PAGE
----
Coping and supportBy Mayo Clinic staff
Controlling your anger
If you recognize your own behavior in the description of intermittent explosive disorder, talk with your doctor about treatment options or ask for a referral to a mental health professional. Some techniques that may be part of your treatment include:
- Unlearn bad behavior. Coping well with anger is a learned behavior. Cognitive behavioral therapy or anger management will help you recognize what pushes your buttons and how to respond in ways that work for you instead of against you.
- Develop a plan. Work with your doctor on developing a plan of action for when you feel yourself getting angry. For example, if think you might lose control, try to remove yourself from that situation. Go for a walk or call a trusted friend to try to calm down.
- Avoid alcohol and other substance use. These can increase aggressiveness and the risk of explosive outbursts.
If your loved one won't get help
Unfortunately, many people with intermittent explosive disorder don't seek treatment. If you're involved in a relationship with someone who has intermittent explosive disorder, take steps to protect yourself and your children. The abuse isn't your fault. No one deserves to be abused.
Create an escape plan to stay safe from domestic violence
If you see that a situation is getting worse, and suspect your loved one may be on the verge of an explosive episode, try to safely remove yourself and your children from the scene. However, leaving someone with an explosive temper can be dangerous. Consider taking these steps before an emergency arises:
- Call a domestic violence hot line or a women's shelter for advice, either when the abuser isn't home or from a friend's house.
- Keep all firearms locked away or hidden. Don't give the abuser the key or combination to the lock.
- Pack an emergency bag that includes items you'll need when you leave, such as extra clothes, keys, personal papers, medications and money. Hide it or leave the bag with a friend or neighbor.
- Know where you'll go and how you'll get there if you feel threatened, even if it means you have to leave in the middle of the night.
Get help to protect yourself from domestic violence
In an emergency, call 911 or your local emergency number or your local law enforcement agency. These resources also can help:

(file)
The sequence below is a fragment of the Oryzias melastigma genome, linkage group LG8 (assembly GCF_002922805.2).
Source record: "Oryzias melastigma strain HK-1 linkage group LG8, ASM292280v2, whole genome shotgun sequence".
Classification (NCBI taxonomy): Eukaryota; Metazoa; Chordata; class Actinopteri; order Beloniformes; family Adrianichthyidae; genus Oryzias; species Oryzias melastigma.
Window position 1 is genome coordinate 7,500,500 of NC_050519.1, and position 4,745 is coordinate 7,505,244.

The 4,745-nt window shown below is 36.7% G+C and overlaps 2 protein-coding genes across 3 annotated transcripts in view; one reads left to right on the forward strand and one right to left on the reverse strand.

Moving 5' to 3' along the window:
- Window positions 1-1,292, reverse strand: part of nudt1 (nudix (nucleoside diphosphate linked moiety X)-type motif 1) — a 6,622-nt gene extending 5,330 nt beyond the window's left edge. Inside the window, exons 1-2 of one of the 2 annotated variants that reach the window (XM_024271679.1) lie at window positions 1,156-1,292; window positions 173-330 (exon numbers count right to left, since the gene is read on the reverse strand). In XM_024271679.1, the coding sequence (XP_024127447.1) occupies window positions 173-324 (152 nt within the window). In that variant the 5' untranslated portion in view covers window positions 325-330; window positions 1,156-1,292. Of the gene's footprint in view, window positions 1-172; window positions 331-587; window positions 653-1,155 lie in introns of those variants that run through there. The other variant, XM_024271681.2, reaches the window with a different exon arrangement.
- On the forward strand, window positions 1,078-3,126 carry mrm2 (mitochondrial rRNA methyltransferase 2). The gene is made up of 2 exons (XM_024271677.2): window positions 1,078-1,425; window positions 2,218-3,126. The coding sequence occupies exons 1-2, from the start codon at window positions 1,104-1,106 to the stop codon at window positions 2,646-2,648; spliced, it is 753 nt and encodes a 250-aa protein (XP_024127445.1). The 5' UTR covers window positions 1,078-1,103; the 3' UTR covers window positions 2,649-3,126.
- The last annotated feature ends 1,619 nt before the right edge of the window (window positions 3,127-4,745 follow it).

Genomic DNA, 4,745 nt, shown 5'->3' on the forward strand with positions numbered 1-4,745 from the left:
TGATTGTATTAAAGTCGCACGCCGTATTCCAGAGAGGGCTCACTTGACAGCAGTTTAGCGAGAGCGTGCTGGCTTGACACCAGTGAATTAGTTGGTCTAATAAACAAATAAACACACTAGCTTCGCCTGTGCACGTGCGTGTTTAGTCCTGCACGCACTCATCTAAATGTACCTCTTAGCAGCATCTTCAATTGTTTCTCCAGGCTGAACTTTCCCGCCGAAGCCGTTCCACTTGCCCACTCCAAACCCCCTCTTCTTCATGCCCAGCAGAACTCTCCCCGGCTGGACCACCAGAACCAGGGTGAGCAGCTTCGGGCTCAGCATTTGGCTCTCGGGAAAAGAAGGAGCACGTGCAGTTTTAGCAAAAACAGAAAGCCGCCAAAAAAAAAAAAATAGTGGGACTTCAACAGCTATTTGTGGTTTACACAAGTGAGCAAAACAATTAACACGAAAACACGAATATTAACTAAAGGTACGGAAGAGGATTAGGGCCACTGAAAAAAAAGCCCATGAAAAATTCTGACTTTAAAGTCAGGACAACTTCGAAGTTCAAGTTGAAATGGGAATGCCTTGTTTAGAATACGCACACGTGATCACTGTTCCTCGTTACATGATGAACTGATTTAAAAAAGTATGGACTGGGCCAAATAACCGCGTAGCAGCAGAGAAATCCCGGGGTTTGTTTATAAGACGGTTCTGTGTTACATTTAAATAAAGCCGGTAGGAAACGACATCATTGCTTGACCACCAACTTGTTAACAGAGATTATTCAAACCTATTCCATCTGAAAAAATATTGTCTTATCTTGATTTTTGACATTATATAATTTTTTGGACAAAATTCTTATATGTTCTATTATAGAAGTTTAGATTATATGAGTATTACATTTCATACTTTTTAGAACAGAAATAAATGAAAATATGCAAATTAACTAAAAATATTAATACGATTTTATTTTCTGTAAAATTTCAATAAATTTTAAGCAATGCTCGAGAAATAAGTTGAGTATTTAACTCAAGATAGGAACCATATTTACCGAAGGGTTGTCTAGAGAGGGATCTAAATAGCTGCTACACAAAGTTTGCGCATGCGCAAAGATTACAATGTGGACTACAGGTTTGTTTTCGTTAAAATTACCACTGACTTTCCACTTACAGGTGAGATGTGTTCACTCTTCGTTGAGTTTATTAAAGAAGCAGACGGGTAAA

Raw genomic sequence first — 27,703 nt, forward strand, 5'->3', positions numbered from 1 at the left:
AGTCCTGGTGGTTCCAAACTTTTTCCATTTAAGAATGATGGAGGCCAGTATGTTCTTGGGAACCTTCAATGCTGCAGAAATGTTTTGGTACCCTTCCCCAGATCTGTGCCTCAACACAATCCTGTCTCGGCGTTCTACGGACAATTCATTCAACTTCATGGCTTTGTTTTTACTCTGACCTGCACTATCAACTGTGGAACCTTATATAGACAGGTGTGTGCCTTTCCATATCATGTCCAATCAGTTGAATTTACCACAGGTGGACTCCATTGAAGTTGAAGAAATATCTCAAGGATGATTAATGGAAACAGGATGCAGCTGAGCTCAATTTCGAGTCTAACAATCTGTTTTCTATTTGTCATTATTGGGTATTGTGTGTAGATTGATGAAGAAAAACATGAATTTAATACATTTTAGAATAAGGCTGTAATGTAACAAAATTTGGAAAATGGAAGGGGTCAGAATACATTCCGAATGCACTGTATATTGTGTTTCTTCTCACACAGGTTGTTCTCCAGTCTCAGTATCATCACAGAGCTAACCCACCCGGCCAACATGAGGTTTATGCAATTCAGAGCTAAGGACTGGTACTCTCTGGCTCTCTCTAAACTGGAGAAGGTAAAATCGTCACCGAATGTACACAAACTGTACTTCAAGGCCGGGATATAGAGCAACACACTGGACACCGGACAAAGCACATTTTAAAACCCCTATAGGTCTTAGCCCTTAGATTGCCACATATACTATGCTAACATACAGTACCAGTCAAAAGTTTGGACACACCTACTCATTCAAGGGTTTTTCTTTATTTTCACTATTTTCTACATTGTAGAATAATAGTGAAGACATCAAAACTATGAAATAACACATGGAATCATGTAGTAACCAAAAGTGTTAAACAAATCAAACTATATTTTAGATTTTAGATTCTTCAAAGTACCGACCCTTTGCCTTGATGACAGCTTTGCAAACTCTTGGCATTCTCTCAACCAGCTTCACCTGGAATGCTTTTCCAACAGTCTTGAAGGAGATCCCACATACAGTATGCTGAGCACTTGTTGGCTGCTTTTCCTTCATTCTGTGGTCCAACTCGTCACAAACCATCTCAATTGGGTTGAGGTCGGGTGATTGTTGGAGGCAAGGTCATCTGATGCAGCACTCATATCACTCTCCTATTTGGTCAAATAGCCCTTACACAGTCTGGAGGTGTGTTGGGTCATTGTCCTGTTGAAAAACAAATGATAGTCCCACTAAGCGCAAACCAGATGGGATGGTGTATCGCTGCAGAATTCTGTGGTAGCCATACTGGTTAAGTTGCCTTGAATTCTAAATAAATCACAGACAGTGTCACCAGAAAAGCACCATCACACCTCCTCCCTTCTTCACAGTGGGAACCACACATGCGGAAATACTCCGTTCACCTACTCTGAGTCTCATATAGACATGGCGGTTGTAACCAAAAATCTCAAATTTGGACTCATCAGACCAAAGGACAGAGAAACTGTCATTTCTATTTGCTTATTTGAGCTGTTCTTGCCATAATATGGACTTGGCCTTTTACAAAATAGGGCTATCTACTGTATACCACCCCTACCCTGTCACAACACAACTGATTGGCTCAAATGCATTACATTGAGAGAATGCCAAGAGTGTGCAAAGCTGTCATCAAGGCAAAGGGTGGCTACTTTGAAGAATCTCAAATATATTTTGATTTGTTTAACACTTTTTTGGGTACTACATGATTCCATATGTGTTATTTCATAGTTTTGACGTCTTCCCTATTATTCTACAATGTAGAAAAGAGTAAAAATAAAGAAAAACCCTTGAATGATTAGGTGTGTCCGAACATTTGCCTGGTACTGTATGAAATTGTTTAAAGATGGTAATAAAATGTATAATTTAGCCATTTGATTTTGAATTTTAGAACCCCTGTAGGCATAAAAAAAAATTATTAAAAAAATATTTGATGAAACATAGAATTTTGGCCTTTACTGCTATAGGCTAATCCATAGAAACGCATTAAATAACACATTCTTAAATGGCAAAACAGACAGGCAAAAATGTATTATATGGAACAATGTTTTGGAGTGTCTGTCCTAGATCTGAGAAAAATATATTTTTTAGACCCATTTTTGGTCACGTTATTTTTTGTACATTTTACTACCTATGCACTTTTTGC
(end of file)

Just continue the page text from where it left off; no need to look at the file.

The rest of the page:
- Your doctor or the emergency room. If you're injured, doctors and nurses can treat and document your injuries and let you know what local resources are available to keep you safe.
- National Domestic Violence Hotline: 800-799-SAFE (800-799-7233). This hot line is available for crisis intervention and referrals to resources, such as women's shelters.
- A local women's shelter or crisis center. Shelters and crisis centers generally provide 24-hour emergency shelter, as well as advice on legal matters and advocacy and support services.
- A counseling or mental health center. Many communities offer counseling and support groups for people in abusive relationships. Be wary of advice to seek couples or marriage counseling. If violence has escalated to the point that you're afraid of your partner, this type of counseling won't be enough. Remember that your safety comes first.
- A local court. Your local court can help you get a restraining order that legally orders the abuser to stay away from you or face arrest. Local advocates may be available to help guide you through the process.
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- Safety planning. National Domestic Violence Hotline. http://www.thehotline.org/get-help/safety-planning/. Accessed Aug. 7, 2012.
- Finding resources in your area. National Domestic Violence Hotline. http://www.thehotline.org/2012/07/finding-resources-in-your-area/. Accessed Aug. 7, 2012.
- Kung S (expert opinion). Mayo Clinic, Rochester, Minn. Aug. 23, 2012.
- Coccaro EF. Intermittent explosive disorder as a disorder of impulsive aggression for DSM-5. American Journal of Psychiatry. 2012;169:577.